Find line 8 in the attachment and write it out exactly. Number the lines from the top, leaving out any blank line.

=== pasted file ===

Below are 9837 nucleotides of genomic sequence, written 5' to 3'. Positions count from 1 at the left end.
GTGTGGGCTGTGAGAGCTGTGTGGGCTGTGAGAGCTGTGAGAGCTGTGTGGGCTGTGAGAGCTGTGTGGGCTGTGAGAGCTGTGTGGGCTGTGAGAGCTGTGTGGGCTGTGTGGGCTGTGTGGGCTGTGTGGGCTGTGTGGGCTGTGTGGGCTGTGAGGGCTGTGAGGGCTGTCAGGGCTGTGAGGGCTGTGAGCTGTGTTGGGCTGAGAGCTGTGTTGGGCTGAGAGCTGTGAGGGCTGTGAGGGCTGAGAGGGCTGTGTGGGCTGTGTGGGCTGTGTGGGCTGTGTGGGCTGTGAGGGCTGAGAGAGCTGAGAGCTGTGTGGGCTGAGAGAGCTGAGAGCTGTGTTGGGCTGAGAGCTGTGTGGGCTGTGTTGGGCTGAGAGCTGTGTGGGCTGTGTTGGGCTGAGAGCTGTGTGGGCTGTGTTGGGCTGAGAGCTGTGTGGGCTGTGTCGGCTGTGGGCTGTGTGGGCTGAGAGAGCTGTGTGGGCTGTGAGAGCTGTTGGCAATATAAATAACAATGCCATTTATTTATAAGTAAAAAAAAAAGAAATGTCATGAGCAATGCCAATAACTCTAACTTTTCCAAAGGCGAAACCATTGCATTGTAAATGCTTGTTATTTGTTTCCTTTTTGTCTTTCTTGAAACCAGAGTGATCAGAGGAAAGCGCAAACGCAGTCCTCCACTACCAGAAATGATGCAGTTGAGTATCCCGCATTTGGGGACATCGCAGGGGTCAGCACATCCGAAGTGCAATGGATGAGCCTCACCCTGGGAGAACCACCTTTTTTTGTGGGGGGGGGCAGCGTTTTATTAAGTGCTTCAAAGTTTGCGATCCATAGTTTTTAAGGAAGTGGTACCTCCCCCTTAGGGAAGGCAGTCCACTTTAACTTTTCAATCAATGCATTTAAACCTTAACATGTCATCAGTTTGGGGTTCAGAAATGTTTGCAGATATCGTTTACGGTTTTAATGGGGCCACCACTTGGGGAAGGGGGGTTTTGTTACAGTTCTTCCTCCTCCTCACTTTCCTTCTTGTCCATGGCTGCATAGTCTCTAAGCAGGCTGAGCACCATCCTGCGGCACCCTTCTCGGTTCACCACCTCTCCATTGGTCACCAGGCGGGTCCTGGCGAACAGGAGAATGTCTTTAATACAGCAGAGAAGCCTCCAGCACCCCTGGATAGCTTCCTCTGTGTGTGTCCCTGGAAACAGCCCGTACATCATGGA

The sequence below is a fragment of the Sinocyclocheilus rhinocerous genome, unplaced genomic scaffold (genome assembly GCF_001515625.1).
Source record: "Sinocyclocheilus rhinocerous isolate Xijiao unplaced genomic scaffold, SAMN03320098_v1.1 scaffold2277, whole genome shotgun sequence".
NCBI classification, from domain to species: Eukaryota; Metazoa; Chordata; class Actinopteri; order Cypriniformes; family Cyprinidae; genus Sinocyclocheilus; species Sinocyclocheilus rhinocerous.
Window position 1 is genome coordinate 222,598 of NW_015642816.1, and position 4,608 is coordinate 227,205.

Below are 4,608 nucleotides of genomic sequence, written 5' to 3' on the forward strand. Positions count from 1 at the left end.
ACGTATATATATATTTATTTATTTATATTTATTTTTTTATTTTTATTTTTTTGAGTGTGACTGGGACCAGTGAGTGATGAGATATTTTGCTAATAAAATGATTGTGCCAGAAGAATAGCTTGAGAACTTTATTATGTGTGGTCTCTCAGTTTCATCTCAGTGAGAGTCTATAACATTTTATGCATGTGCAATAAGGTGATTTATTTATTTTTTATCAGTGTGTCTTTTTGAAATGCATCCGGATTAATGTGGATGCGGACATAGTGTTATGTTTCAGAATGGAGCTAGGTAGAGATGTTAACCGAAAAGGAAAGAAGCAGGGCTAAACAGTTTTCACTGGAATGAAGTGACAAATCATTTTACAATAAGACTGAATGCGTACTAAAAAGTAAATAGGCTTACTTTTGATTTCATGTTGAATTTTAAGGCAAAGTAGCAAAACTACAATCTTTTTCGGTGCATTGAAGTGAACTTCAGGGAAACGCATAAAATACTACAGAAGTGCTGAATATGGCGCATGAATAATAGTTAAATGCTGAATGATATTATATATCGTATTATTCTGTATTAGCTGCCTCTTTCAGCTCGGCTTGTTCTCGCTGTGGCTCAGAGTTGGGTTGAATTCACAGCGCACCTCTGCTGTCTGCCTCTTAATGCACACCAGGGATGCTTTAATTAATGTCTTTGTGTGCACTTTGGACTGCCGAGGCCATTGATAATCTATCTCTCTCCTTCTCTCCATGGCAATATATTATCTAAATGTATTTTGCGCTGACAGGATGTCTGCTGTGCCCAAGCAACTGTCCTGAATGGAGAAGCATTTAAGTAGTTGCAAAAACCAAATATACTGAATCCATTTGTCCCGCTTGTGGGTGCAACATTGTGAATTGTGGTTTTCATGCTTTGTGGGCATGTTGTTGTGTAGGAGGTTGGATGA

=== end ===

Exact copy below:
ACGTATATATATATTTATTTATTTATATTTATTTTTTTATTTTTATTTTTTTGAGTGTGACTGGGACCAGTGAGTGATGAGATATTTTGCTAATAAAATGATTGTGCCAGAAGAATAGCTTGAGAACTTTATTATGTGTGGTCTCTCAGTTTCATCTCAGTGAGAGTCTATAACATTTTATGCATGTGCAATAAGGTGATTTATTTATTTTTTATCAGTGTGTCTTTTTGAAATGCATCCGGATTAATGTGGATGCGGACATAGTGTTATGTTTCAGAATGGAGCTAGGTAGAGATGTTAACCGAAAAGGAAAGAAGCAGGGCTAAACAGTTTTCACTGGAATGAAGTGACAAATCATTTTACAATAAGACTGAATGCGTACTAAAAAGTAAATAGGCTTACTTTTGATTTCATGTTGAATTTTAAGGCAAAGTAGCAAAACTACAATCTTTTTCGGTGCATTGAAGTGAACTTCAGGGAAACGCATAAAATACTACAGAAGTGCTGAATATGGCGCATGAATAATAGTTAAATGCTGAATGATATTATATATCGTATTATTCTGTATTAGCTGCCTCTTTCAGCTCGGCTTGTTCTCGCTGTGGCTCAGAGTTGGGTTGAATTCACAGCGCACCTCTGCTGTCTGCCTCTTAATGCACACCAGGGATGCTTTAATTAATGTCTTTGTGTGCACTTTGGACTGCCGAGGCCATTGATAATCTATCTCTCTCCTTCTCTCCATGGCAATATATTATCTAAATGTATTTTGCGCTGACAGGATGTCTGCTGTGCCCAAGCAACTGTCCTGAATGGAGAAGCATTTAAGTAGTTGCAAAAACCAAATATACTGAATCCATTTGTCCCGCTTGTGGGTGCAACATTGTGAATTGTGGTTTTCATGCTTTGTGGGCATGTTGTTGTGTAGGAGGTTGGATGA